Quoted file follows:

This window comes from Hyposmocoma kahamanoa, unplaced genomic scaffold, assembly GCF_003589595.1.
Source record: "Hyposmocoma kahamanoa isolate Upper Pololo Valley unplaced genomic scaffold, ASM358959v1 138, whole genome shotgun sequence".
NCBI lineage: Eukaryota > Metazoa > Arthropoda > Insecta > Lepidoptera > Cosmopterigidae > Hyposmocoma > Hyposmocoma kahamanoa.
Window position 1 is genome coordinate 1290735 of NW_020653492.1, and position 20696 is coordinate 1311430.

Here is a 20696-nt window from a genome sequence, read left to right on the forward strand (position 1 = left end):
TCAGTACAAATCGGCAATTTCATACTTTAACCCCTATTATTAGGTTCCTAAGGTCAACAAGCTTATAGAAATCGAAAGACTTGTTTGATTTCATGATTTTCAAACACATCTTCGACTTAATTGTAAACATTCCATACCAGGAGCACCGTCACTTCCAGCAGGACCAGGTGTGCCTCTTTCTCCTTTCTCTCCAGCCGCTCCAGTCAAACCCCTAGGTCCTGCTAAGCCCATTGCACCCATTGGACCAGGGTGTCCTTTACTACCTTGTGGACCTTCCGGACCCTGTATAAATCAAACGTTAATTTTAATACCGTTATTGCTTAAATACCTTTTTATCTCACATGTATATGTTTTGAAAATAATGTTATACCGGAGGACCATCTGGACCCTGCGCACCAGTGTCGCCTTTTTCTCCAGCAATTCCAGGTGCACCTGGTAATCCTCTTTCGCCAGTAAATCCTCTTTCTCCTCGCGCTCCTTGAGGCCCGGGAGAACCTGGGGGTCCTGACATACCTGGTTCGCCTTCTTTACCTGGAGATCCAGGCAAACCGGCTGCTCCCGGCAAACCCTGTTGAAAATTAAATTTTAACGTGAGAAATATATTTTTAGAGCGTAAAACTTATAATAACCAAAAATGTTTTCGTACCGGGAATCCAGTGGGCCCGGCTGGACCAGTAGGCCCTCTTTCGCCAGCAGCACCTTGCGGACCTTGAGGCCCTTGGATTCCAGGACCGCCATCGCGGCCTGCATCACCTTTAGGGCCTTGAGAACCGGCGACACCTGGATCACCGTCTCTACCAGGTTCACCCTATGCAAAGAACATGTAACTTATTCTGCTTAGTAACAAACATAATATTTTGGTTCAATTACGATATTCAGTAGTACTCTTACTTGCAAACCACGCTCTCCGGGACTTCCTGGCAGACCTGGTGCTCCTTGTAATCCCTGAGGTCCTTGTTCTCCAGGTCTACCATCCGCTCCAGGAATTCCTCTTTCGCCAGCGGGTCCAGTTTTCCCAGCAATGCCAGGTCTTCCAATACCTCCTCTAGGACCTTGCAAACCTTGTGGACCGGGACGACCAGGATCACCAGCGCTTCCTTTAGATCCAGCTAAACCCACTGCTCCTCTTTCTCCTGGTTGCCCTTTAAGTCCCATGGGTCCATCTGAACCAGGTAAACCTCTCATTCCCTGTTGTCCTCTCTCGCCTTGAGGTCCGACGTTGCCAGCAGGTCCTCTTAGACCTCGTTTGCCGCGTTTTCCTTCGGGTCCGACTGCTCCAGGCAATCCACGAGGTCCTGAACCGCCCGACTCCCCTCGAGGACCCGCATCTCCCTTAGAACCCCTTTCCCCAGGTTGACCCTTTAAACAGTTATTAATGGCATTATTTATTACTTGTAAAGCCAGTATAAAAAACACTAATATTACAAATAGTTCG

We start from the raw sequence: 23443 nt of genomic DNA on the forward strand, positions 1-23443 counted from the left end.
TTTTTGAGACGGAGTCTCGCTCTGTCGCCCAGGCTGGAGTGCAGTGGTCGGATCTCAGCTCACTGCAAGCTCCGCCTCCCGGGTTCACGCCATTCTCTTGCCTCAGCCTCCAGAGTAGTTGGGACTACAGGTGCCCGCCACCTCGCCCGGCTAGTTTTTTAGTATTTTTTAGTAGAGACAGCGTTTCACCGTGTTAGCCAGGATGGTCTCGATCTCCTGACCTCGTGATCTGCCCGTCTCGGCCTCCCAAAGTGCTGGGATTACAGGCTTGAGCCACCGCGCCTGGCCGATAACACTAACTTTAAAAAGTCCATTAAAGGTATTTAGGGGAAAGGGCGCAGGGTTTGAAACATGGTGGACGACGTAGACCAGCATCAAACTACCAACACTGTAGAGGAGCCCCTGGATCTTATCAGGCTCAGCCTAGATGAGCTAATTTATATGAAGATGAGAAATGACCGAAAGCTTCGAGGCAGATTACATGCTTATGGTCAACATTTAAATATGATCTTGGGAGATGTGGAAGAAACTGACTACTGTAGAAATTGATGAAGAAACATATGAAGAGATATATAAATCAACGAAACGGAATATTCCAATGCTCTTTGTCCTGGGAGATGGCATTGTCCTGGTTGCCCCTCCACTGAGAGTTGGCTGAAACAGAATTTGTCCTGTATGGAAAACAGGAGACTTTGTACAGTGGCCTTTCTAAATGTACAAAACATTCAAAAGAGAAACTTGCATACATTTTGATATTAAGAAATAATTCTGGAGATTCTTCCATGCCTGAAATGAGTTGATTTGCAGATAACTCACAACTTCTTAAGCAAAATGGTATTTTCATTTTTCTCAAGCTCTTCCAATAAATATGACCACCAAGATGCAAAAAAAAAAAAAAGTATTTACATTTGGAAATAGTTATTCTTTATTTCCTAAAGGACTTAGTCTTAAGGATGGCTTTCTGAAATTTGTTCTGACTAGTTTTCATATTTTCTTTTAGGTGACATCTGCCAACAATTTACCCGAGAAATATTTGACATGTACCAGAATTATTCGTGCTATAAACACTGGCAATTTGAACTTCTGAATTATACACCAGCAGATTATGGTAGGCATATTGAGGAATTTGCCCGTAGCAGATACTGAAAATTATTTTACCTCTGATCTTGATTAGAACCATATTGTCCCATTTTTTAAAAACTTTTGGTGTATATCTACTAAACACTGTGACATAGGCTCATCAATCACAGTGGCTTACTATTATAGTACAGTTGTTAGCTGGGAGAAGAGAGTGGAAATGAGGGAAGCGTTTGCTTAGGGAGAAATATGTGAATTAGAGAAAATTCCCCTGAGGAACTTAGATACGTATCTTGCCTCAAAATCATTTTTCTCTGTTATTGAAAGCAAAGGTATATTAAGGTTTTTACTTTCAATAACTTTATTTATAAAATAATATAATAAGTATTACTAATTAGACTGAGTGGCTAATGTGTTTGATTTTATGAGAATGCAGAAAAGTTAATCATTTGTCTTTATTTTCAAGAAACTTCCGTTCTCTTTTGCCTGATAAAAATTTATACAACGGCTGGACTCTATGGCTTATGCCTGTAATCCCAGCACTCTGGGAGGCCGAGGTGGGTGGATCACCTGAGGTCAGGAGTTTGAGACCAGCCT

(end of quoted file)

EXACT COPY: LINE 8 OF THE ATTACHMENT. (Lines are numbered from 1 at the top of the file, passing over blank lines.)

TTTTTGAGACGGAGTCTCGCTCTGTCGCCCAGGCTGGAGTGCAGTGGTCGGATCTCAGCTCACTGCAAGCTCCGCCTCCCGGGTTCACGCCATTCTCTTGCCTCAGCCTCCAGAGTAGTTGGGACTACAGGTGCCCGCCACCTCGCCCGGCTAGTTTTTTAGTATTTTTTAGTAGAGACAGCGTTTCACCGTGTTAGCCAGGATGGTCTCGATCTCCTGACCTCGTGATCTGCCCGTCTCGGCCTCCCAAAGTGCTGGGATTACAGGCTTGAGCCACCGCGCCTGGCCGATAACACTAACTTTAAAAAGTCCATTAAAGGTATTTAGGGGAAAGGGCGCAGGGTTTGAAACATGGTGGACGACGTAGACCAGCATCAAACTACCAACACTGTAGAGGAGCCCCTGGATCTTATCAGGCTCAGCCTAGATGAGCTAATTTATATGAAGATGAGAAATGACCGAAAGCTTCGAGGCAGATTACATGCTTATGGTCAACATTTAAATATGATCTTGGGAGATGTGGAAGAAACTGACTACTGTAGAAATTGATGAAGAAACATATGAAGAGATATATAAATCAACGAAACGGAATATTCCAATGCTCTTTGTCCTGGGAGATGGCATTGTCCTGGTTGCCCCTCCACTGAGAGTTGGCTGAAACAGAATTTGTCCTGTATGGAAAACAGGAGACTTTGTACAGTGGCCTTTCTAAATGTACAAAACATTCAAAAGAGAAACTTGCATACATTTTGATATTAAGAAATAATTCTGGAGATTCTTCCATGCCTGAAATGAGTTGATTTGCAGATAACTCACAACTTCTTAAGCAAAATGGTATTTTCATTTTTCTCAAGCTCTTCCAATAAATATGACCACCAAGATGCAAAAAAAAAAAAAAGTATTTACATTTGGAAATAGTTATTCTTTATTTCCTAAAGGACTTAGTCTTAAGGATGGCTTTCTGAAATTTGTTCTGACTAGTTTTCATATTTTCTTTTAGGTGACATCTGCCAACAATTTACCCGAGAAATATTTGACATGTACCAGAATTATTCGTGCTATAAACACTGGCAATTTGAACTTCTGAATTATACACCAGCAGATTATGGTAGGCATATTGAGGAATTTGCCCGTAGCAGATACTGAAAATTATTTTACCTCTGATCTTGATTAGAACCATATTGTCCCATTTTTTAAAAACTTTTGGTGTATATCTACTAAACACTGTGACATAGGCTCATCAATCACAGTGGCTTACTATTATAGTACAGTTGTTAGCTGGGAGAAGAGAGTGGAAATGAGGGAAGCGTTTGCTTAGGGAGAAATATGTGAATTAGAGAAAATTCCCCTGAGGAACTTAGATACGTATCTTGCCTCAAAATCATTTTTCTCTGTTATTGAAAGCAAAGGTATATTAAGGTTTTTACTTTCAATAACTTTATTTATAAAATAATATAATAAGTATTACTAATTAGACTGAGTGGCTAATGTGTTTGATTTTATGAGAATGCAGAAAAGTTAATCATTTGTCTTTATTTTCAAGAAACTTCCGTTCTCTTTTGCCTGATAAAAATTTATACAACGGCTGGACTCTATGGCTTATGCCTGTAATCCCAGCACTCTGGGAGGCCGAGGTGGGTGGATCACCTGAGGTCAGGAGTTTGAGACCAGCCT